Abstract: This working paper is about how a series of business history projects was launched in the second half of the twentieth century. In connection with the 1956 centenary of the Wallenberg’s bank, the family assembled the necessary expertise to document the first hundred years. In the 1960s the radical left was highly critical of the Wallenberg’s financial and industrial dynasty; the head of the family, Marcus Wallenberg, accordingly initiated an extensive programme of historical research to show what his family and its enterprises had actually done for Sweden’s economic development. The historian and archivist Gert Nylander was entrusted with the task of recruiting scholars for the various projects: biographies of the family’s successive heads and histories of the major companies in which the Wallenbergs had a controlling interest. The two dozen or so business histories are presented in this article along with their authors, of whom I am one. Marcus Wallenberg’s and Nylander’s mutual trust meant that besides being based on excellent access to the sources, these business histories could meet the standards that professional historians expect. Private industrialists’ interest in their own history is liable to clash with the aims of academic research. In my opinion, in this particular case and thanks to a number of circumstances, fruitful collaboration was achieved to the benefit of historical research into Swedish business.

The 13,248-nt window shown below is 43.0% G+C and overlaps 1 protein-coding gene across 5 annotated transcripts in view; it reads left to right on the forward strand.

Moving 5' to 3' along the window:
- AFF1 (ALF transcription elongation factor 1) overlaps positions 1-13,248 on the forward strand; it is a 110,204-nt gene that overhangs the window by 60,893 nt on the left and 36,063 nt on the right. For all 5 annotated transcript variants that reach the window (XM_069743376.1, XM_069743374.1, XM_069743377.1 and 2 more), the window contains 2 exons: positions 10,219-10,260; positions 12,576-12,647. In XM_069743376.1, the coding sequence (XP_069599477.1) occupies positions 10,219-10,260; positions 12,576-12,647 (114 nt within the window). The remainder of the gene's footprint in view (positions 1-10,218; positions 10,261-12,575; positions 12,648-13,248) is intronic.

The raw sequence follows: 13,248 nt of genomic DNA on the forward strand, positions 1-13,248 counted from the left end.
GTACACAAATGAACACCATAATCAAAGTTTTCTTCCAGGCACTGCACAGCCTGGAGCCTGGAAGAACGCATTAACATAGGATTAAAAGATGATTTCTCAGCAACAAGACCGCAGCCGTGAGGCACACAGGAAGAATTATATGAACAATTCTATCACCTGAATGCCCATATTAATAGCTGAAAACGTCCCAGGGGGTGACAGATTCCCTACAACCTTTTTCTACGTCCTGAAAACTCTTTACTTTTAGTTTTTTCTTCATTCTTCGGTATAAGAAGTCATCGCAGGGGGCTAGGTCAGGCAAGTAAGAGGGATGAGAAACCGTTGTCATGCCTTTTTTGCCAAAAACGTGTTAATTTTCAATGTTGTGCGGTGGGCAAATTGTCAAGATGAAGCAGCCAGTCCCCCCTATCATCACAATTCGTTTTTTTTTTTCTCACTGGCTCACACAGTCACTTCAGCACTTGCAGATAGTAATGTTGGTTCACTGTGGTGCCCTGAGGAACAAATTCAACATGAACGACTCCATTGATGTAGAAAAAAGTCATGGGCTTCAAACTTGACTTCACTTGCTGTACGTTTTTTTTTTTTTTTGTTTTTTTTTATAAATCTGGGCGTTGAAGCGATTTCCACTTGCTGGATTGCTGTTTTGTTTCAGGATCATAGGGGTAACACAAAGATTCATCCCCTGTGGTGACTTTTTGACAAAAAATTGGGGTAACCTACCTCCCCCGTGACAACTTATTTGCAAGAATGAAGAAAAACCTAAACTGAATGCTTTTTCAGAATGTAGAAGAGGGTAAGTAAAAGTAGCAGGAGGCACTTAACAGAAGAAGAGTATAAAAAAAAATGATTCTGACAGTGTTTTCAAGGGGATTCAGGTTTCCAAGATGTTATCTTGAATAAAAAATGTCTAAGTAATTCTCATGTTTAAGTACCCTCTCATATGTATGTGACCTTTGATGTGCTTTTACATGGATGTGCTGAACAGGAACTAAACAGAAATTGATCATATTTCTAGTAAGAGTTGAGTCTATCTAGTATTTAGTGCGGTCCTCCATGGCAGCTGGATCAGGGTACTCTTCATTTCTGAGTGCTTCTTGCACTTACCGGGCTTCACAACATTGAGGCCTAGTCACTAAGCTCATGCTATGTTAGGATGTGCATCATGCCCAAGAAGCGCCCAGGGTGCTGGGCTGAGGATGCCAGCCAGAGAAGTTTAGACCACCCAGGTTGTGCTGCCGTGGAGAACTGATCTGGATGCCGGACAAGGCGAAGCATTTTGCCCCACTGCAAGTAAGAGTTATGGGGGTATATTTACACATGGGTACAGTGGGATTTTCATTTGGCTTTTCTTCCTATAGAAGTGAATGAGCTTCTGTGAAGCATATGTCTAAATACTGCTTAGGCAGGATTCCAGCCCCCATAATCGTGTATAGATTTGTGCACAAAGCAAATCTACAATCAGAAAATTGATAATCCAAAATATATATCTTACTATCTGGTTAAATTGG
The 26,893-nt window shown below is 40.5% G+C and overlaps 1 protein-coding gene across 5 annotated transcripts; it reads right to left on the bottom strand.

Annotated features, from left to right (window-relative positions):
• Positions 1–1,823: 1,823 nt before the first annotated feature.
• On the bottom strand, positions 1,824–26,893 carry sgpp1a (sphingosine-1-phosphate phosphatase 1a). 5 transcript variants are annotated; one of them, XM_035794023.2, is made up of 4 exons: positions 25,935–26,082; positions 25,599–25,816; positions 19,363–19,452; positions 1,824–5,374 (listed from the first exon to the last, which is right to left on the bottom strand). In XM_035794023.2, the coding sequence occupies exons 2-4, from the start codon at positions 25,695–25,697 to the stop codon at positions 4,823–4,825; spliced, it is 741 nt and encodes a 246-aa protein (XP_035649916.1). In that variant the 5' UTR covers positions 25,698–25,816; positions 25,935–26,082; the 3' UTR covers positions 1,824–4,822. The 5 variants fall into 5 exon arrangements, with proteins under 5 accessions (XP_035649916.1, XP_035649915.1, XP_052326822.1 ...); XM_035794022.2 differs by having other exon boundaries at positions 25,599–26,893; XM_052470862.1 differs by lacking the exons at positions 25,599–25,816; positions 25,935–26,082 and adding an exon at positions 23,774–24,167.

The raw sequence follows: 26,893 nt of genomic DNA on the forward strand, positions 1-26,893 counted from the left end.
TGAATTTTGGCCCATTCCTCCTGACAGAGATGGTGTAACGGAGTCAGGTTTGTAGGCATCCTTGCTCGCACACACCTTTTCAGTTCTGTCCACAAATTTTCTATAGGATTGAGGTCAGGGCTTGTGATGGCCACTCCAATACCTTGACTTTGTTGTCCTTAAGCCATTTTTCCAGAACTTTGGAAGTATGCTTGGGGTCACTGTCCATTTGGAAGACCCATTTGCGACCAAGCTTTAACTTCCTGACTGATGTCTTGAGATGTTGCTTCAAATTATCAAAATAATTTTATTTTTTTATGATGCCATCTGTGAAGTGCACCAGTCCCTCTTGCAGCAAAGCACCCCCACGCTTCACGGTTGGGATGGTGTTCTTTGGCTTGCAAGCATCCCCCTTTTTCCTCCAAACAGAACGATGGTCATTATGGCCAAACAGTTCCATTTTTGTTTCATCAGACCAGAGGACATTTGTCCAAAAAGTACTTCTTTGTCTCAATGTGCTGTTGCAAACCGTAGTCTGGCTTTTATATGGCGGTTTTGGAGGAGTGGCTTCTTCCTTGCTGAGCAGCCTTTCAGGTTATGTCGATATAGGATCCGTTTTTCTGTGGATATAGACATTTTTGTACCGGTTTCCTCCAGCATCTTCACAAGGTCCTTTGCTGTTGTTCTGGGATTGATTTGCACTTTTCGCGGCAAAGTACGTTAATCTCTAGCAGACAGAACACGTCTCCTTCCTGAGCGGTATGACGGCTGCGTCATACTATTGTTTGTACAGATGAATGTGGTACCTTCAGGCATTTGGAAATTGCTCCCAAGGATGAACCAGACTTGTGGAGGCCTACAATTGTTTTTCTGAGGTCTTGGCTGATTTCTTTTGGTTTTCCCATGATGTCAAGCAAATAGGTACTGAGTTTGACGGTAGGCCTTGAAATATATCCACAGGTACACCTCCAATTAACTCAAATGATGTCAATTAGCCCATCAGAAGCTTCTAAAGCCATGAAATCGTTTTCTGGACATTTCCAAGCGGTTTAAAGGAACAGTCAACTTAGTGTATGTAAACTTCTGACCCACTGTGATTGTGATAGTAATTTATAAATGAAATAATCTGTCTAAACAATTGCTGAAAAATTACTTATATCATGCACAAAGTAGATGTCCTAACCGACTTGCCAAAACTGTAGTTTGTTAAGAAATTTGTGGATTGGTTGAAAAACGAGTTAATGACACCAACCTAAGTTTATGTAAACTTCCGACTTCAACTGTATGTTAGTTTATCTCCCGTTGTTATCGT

Keywords: Wallenberg; Banking History; Sweden; Financial History; Gert Nylander
    JEL: N24 N84
    Date: 2013–09–02